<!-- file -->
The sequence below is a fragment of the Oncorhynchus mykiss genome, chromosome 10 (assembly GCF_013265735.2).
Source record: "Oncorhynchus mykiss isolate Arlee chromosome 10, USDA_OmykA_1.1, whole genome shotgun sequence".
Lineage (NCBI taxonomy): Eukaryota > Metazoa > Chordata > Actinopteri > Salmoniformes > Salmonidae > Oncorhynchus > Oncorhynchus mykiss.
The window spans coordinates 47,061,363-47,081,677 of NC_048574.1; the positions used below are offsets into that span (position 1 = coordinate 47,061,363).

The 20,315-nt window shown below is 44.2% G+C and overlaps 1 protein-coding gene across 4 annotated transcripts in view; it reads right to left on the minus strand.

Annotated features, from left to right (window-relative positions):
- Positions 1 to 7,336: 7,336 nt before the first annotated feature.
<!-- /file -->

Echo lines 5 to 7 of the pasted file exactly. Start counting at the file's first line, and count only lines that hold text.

The 20,315-nt window shown below is 44.2% G+C and overlaps 1 protein-coding gene across 4 annotated transcripts in view; it reads right to left on the minus strand.

Annotated features, from left to right (window-relative positions):
- Positions 1 to 7,336: 7,336 nt before the first annotated feature.